Tuesday, August 9, 2016

Movie Review - Batman: The Killing Joke

by Dan Moore

One of the most iconic of Batman comic book stories, The Killing Joke is seen as the definitive origin story of the Dark Knight’s most feared nemesis, the Joker. The story of a poor, sad sack comedian with a pregnant wife coerced into a robbery, it shows how one really bad day can make a man go insane. It’s a masterfully woven tale that is almost impossible to screw up if you adapt it to the screen.

DC screwed up this adaptation to the screen. Masterfully. The gist of the story is (SPOILER ALERT) the Joker goes nuts after his wife is accidently killed. Years later, he wants to prove that anyone can go nuts. He goes to Barbara Gordon’s (the Commissioner's daughter) house. He shoots her in the spine, paralyzing her, and kidnaps the Commissioner. But Jim Gordon’s resolve holds and Batman once again saves the day. The story is a tad short, so they had to pad it a little.

So what did they add to this adaptation? They wrote a roughly 30-minute prologue to the main story, about Barbara and her adventures as Batgirl. It’s a completely subpar Batman story about a generic thug and gangsters with guns. It seems like it woulda been a filler episode on the old Batman Animated Series and here they are adding it to a feature-length adaptation of one of the most famous stories in the Dark Knight detective’s history.

Not only that, but they also screw up Barbara’s portrayal completely. Complaints about the original comic stem from the fact that Babs is used as the weak female motivation to get the guys' plots moving around. So the producers of this flick wanted to add to her story to make her a more fully-realized character. No problem there. But how they do it is completely wrong. I’ve always looked at Batman as a teacher to Batgirl. A mentor of sorts. But not here. Oh no. In this, they use Babs as a sort of lovelorn teenage girl. She’s got a major crush on Batman that he doesn’t reciprocate. When they get into an argument concerning Batgirl’s methods on the case after chasing bad guys on a roof, it becomes a shouting match, then it gets physical, with the kicking and the punching. And then they bone. Seriously. In the middle of night, on top of this roof, after fighting each other, Batgirl jumps onto Batman, kisses him, takes her top off, and he gives her the ol’ batarang. It’s LUDICROUS. It’s so out of character with how this relationship is traditionally portrayed as to be laughable. It completely took me out of the story. I laughed out loud at this development.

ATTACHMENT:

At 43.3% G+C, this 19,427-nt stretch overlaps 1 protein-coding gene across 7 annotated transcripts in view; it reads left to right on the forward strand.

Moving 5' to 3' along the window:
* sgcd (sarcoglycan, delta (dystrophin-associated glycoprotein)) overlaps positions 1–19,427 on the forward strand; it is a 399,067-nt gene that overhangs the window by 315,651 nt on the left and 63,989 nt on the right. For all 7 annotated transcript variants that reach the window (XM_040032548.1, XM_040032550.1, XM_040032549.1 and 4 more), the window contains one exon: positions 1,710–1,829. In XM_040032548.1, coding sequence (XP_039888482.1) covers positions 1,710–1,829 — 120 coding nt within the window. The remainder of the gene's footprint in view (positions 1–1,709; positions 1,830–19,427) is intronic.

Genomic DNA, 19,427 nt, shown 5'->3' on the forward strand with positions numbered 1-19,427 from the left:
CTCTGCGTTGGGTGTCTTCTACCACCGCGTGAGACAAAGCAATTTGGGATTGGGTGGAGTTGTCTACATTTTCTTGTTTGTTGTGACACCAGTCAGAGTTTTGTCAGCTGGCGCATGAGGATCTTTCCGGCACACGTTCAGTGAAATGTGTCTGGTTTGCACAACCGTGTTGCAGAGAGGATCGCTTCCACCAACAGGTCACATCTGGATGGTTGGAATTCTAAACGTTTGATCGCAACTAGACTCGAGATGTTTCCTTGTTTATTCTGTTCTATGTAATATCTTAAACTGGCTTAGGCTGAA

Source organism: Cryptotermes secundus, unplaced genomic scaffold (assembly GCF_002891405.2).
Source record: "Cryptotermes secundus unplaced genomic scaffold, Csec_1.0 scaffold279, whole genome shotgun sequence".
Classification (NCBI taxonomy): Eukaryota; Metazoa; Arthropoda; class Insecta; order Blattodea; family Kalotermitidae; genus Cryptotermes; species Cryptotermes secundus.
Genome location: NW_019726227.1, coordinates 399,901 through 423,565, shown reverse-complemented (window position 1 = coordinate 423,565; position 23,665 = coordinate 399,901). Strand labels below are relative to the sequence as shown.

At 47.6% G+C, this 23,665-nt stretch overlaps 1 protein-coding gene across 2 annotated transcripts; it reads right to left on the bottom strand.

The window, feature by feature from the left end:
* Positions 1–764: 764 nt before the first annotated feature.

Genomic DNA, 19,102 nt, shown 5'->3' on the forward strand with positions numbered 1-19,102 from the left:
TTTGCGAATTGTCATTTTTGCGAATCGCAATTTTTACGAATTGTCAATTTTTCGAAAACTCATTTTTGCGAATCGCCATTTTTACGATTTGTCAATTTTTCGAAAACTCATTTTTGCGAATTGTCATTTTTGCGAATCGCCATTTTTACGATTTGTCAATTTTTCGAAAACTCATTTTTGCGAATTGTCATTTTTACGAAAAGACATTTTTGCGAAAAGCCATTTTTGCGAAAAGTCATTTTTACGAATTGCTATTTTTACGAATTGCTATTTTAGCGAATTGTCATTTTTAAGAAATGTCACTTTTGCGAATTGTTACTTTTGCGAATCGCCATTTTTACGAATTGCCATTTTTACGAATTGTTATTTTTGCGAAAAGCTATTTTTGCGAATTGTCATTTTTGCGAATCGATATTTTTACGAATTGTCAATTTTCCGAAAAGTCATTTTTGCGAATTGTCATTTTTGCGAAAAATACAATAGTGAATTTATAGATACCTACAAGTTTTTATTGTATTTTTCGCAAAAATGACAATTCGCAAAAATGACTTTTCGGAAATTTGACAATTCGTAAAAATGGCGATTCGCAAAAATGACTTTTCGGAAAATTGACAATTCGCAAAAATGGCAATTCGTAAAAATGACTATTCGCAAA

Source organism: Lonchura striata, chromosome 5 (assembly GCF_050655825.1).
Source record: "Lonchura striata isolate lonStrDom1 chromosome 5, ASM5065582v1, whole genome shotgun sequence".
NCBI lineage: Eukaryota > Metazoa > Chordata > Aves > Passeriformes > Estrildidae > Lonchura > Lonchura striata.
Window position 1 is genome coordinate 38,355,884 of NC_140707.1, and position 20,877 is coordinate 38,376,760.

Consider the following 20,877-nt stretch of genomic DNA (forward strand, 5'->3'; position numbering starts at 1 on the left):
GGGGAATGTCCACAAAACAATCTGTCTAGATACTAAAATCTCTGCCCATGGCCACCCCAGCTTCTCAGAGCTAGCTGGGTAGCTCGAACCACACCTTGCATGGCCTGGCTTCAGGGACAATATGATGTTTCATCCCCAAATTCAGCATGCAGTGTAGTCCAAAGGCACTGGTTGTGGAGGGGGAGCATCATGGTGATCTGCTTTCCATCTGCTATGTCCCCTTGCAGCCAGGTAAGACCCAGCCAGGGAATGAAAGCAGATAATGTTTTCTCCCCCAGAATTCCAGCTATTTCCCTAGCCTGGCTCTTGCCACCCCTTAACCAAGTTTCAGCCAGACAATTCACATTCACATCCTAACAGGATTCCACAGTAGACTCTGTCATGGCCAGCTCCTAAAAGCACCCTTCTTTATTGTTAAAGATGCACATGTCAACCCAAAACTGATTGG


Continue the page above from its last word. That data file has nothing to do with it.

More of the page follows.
Shortly after they do the naked Batdance, Babs says she can’t do this with Batman anymore and quits as Batgirl. So lemme get this straight. To fix the weak characterization of Batgirl in the original piece, they portray Barbara as a girl with a crush who just wants to bang her Batman and then when she does, she goes all teen girl and can’t handle it so she stops hanging out with him? It does the character a worse disservice then the few pages in which she appears in the original work. It’s a terrible narrative device.

They then proceed into The Killing Joke story proper. It’s all done well. Kevin Conroy is great as Batman, as usual. As is Mark Hamill, back again as the Joker. The problem is some of the segments that play out fine on paper don’t translate as well to film. There’s a scene in a carnival where the Commish is cornered by all kinds of freaks while the Joker sings maniacally to him. It’s great in the comic, thinking in your head how the Joker is yelling and screaming these insane lyrics at him. On film, it’s mundane and damn near silly. It doesn’t work as well. Being told that this is what’s going to make him insane doesn’t live up to my imagination of how it all sounded and felt in my head. And the final scene does not translate at all. The Joker tells Batman a joke, and they laugh it off. But you don’t really get any closure. It’s creepy. You need the ambiguity of the ending on paper. In this cartoon version, it’s just weird sounding. They laugh and laugh and it goes to credits. It’s too abrupt and you can’t linger on what it means.

Overall, I’d say this is a miss. The production values are good and the voice talent is top notch. But the prologue is laughably bad. And I don’t think this story plays as well on a TV as it does in your mind. 'Tis a shame; I had high hopes for this one, as it’s one of my favorite Batman tales.

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